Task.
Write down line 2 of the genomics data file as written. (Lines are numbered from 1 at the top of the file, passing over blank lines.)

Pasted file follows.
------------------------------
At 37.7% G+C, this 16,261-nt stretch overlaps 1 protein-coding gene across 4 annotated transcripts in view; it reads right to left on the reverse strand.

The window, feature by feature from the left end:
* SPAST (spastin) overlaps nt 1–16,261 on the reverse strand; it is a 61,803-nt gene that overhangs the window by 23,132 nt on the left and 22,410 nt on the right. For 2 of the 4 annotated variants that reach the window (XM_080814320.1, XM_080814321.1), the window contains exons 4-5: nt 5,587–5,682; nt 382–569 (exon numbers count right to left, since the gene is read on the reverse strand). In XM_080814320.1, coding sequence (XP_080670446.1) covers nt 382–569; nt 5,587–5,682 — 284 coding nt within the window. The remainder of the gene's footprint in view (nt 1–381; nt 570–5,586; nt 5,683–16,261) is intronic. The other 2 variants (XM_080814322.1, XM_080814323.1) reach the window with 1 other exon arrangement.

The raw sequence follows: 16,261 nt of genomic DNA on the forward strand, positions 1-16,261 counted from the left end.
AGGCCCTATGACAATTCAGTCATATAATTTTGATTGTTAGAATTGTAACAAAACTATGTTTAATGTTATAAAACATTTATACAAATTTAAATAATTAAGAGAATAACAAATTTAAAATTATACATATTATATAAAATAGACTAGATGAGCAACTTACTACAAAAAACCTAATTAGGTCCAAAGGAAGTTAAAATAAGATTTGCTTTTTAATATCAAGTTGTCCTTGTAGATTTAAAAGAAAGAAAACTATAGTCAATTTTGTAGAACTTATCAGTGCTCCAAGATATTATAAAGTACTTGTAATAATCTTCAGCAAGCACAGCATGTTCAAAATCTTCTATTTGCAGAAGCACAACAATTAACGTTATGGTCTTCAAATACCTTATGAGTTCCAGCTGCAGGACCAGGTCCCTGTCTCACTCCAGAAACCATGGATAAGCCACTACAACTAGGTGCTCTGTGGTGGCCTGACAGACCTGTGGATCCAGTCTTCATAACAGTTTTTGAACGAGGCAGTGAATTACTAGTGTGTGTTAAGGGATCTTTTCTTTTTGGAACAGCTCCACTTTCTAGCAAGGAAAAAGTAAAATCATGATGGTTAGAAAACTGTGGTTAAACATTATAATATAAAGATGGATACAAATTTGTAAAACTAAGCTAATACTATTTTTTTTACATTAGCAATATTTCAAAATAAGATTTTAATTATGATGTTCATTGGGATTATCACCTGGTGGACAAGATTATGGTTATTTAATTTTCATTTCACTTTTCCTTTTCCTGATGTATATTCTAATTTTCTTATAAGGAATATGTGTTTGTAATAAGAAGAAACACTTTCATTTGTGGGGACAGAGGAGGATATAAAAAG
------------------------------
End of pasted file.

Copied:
The window, feature by feature from the left end: